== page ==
In the conventional drainer 300 shown in FIG. 5, the screen basket 309 is fabricated from a series of evenly-spaced vertical bars 316 supported by a series of external annular rings 317 so that a straining surface is provided having a series of vertical slots 318 between the bars 316. The bars 316 are typically welded to the rings 317 and to support rings 319 and 320 located at either end of the basket. The screen basket 309 also typically includes unperforated cylindrical sections 321 and 322 at each end of the screen basket 309.

According to the prior art shown in FIG. 5, the lower cylindrical section 322 of the basket 309 includes a helical baffle 323, which is typically referred to as the “flight”. As discussed above, this flight 323 induces a helical flow to the liquid introduced under pressure to inlet 301 so that the orientation of any chips, pins or fines that may be present in the slurry is less likely to be aligned with the vertical slots of the screen basket 309.

The device shown in FIG. 5 operates as follows. A pressurized flow of liquid, typically containing at least some wood chips, pins, or fines, or a slurry of liquid and chips, is introduced to the inlet 301 of the drainer 300. When used as item 37 in FIG. 2, the liquid typically has a pressure ranging from about 0 to about 5 bar gage. When used as item 153 or 154 of FIG. 3 or item 254 of FIG. 4, the pressure of the slurry introduced to the inlet 301 typically ranges from about 0 to about 30 bar gage. The design of the housing 304 and basket 309 will vary depending, among other things, upon this pressure. The helical baffle 323 imparts a tangential velocity component to this liquid flow so that the flow through the screen basket 309 is somewhat helical. As the liquid passes through the cylindrical screen basket 309 at least some liquid passes through the apertures, that is, the slots 318, of the screen 309, collects in annular cavity 312, and is discharged out of outlet 303. The liquid from outlet 303 can be forwarded to any appropriate location but is typically forwarded to Level Tank 39 when used in a feed system, as in FIG. 2, or can be recirculated as shown in FIGS. 3 and 4. The liquid and chips, fines, and pins and other material which do not pass through the screen basket 309 continue to and are discharged from the outlet 302. When used as item 37 in FIG. 2, the liquid discharged from outlet 302 is typically passed to a conduit leading to the inlet of a High-pressure Feeder, such as a Chip Tube (item 18 in FIG. 2), Chip Chute, or Liquor Surge Tank (item 45 in FIG. 2). When used as item 153 or 154 of FIG. 3 or item 254 of FIG. 4, the liquid discharged from outlet 302 is typically passed to a High-pressure Feeder (item 126 in FIG. 3), or to a digester (via conduit 131 in FIG. 3 or via conduit 260 in FIG. 4).

The slot width and slot spacing will typically be a function of the content of the slurry passing through the drainer 300 and the desired pressure drop across the slots 318. In the conventional use of the device 300, for example, as used to treat a low-solid concentration slurry with smaller particles, as in as item 37 in FIG. 2, the slot 318 width may vary from between about 1 to 4 mm and the slots 318 are typically evenly spaced by about 2 to 6 mm. In the application of the present invention, for example, shown by item 153 or 154 in FIG. 4, when treating a slurry having a higher solid concentration with larger particles, the slot 318 width will typically vary between about 4 and 8 mm and typically be uniformly spaced by about 3 to 7 mm.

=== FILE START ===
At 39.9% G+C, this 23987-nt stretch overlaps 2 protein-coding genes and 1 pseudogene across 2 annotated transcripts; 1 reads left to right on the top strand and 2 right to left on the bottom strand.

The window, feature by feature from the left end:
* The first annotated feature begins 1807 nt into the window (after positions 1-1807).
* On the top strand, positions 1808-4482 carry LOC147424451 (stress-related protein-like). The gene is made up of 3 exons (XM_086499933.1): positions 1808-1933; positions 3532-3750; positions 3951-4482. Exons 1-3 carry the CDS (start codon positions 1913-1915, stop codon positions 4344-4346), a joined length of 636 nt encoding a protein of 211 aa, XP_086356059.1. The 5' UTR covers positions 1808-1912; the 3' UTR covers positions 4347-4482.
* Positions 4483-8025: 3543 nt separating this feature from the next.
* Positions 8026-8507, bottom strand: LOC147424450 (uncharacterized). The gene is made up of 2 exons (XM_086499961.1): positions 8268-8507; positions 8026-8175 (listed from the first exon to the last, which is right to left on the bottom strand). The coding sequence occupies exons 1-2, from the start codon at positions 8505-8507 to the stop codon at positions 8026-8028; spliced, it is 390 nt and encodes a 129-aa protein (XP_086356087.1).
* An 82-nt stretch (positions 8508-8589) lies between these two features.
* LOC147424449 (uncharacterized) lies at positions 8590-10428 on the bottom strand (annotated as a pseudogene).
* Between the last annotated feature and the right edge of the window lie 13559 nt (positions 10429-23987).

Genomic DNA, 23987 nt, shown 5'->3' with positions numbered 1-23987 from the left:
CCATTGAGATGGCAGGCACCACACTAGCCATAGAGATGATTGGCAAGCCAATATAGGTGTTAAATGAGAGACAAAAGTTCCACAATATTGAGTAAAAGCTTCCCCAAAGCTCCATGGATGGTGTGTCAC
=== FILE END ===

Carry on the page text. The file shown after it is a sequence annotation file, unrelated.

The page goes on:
In the prior art device 300 shown in FIG. 5, the helical baffle 323 which induces a helical flow to the slurry or liquid passing through the drainer, in some instances, can produce an undesirable pressure drop across the drainer. According to the present invention, this baffle or flight 323 and the restriction to flow, or pressure drop, it can create are eliminated. Though this baffle or flight 323 may be used in conjunction with the obliquely oriented slots 318 of the present invention, it is preferred that this baffle or flight 323 be eliminated.

Two embodiments of the present invention are shown in FIGS. 6, 7 and 8. The items in FIGS. 6, 7, and 8 that are essentially identical to those found in FIG. 5 are identified by the same reference numbers. The distinctions between the prior art and the present invention are identified by the same two digit reference numerals but are prefaced by the numerals “4” and “5”, respectively, instead of by the numeral “3” as shown in FIG. 5.

FIG. 6 illustrates one embodiment of the present invention in which the screen basket slots are oriented obliquely to the direction of elongation of the housing. First, note that the “flight”, item 323 in FIG. 5, has been eliminated in FIG. 6. That is, the inlet 301 is substantially devoid of any flow director or impediment, i.e., is substantially completely hollow. In addition, according to the present invention, in the screen basket 409 of FIG. 6, the slots 418 formed by bars 416 and supported by annular rings 417, are oriented at an oblique angle α to the direction of elongation of the screen basket 409 and the direction of elongation of the cylindrical housing 404 so that slots 418 are also oriented at an angle α to the direction of flow of liquid through the screen basket 409. This is more clearly shown in the detail schematic of FIG. 7.